General screening blood work consisting of a complete blood count and chemistry panel can be normal, though non-specific changes are common. Many cats will have elevations of some liver enzymes, as well as changes to electrolytes due to vomiting. Dehydration can also lead to an elevated red blood cell count or mild increases in kidney values, but none of these changes are specific to cats with pancreatitis and can be seen with many illnesses.

The most specific blood test for pancreatitis is known as feline pancreatic lipase immunoreactivity, or fPLI. This tests for a marker specific to the pancreas, and concentrations are usually increased with pancreatic inflammation. One form of this test (SNAP fPL) is available as a rapid test and can give a same-day result in many veterinarians’ offices, while another form (Spec fPL) requires blood to be sent to an outside laboratory. While this is currently the most sensitive blood test available to diagnose pancreatitis in cats, it can miss cases of mild or chronic pancreatitis.  This is especially true of the more rapid SNAP test. 

Imaging is another important test for diagnosing pancreatitis in cats. While x-rays do not generally show changes specific to pancreatitis, they may be recommended to rule out other common causes of decreased appetite and vomiting in cats, such as intestinal blockage.  Ultrasound examination by an experienced veterinarian can identify changes to the pancreas in up to ⅔ of cats with pancreatitis, including pancreatic inflammation, inflammation of surrounding tissue, pancreatic enlargement, or fluid surrounding the area. These changes are usually more obvious in cases of acute pancreatitis.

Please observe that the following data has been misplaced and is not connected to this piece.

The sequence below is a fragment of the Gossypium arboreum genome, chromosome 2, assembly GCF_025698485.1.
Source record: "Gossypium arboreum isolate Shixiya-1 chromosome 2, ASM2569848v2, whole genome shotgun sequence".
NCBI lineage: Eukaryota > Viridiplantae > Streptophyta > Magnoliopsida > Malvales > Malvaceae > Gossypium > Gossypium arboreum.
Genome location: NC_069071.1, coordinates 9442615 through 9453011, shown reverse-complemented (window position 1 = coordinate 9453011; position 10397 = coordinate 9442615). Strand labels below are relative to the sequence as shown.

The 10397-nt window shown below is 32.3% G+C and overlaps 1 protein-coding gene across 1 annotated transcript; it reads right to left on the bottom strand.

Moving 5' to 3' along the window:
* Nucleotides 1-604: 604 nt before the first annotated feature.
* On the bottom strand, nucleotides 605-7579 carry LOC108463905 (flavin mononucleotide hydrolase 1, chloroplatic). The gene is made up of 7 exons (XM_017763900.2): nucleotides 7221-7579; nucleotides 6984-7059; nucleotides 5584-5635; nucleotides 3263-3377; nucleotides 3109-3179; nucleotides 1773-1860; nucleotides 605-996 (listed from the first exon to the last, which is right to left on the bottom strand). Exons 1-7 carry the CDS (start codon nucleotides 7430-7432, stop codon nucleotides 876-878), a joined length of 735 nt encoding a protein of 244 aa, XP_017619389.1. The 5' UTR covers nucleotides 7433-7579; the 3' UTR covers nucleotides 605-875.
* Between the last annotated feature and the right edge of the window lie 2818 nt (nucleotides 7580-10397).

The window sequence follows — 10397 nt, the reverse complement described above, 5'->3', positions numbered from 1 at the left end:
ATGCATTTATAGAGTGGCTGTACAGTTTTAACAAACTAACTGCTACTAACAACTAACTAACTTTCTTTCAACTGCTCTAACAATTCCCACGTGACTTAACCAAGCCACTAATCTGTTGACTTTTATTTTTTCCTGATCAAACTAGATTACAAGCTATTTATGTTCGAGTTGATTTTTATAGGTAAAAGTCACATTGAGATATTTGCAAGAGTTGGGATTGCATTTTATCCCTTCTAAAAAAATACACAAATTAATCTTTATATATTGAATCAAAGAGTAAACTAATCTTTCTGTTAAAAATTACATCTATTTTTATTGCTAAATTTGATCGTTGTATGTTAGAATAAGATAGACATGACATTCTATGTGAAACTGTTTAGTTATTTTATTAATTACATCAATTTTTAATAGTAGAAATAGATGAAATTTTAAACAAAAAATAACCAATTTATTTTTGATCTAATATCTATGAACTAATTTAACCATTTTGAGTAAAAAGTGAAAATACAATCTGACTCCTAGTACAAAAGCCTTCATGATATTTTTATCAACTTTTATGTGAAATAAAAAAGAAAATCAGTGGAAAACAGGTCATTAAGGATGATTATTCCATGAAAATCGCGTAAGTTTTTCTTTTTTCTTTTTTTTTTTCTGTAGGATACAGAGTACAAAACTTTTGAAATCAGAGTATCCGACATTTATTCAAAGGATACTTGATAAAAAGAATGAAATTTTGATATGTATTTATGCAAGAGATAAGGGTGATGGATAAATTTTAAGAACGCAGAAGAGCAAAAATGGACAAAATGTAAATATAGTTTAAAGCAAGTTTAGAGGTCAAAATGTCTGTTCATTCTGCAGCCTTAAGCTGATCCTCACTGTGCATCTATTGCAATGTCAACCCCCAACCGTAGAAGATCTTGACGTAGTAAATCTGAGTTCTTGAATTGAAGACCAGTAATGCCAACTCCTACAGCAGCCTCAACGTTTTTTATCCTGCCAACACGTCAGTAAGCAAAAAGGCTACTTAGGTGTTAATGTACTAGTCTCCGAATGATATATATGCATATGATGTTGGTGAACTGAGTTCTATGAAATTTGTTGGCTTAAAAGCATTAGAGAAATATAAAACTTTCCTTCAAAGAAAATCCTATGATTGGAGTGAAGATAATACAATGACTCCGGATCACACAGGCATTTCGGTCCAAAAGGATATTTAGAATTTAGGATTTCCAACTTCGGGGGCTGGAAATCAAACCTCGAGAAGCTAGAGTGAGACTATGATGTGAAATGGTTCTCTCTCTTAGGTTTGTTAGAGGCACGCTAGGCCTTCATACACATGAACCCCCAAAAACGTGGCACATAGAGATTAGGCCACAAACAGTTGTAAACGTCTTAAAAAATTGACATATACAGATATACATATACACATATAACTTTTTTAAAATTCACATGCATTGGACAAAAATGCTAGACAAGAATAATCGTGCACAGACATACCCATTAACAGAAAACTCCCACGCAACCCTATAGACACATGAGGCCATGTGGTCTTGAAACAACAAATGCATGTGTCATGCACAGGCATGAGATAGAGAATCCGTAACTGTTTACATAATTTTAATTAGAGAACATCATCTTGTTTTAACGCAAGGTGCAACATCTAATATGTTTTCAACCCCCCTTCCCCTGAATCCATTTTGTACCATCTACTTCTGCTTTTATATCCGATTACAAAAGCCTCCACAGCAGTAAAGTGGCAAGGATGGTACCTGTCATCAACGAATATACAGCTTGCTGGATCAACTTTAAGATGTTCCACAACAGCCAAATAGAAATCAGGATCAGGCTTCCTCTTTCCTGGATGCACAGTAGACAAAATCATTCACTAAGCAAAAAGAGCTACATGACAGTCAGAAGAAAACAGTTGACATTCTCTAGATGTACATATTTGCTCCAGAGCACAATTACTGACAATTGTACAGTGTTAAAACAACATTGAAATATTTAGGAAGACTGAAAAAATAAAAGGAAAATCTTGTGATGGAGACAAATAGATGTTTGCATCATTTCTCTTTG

A biopsy of the pancreas to identify acute or chronic changes to pancreatic cells under the microscope can be very effective in terms of diagnosis, but as this test requires general anesthesia and abdominal surgery, it is not often recommended in typical cases.

Treatment

The four main goals of treatment for feline pancreatitis are the management of dehydration, nausea, pain and nutrition. For relatively mild cases, this may be achieved through outpatient and at-home treatment, but for severe and acute cases of pancreatitis, hospitalization for intravenous therapy and intensive nutritional support may be required.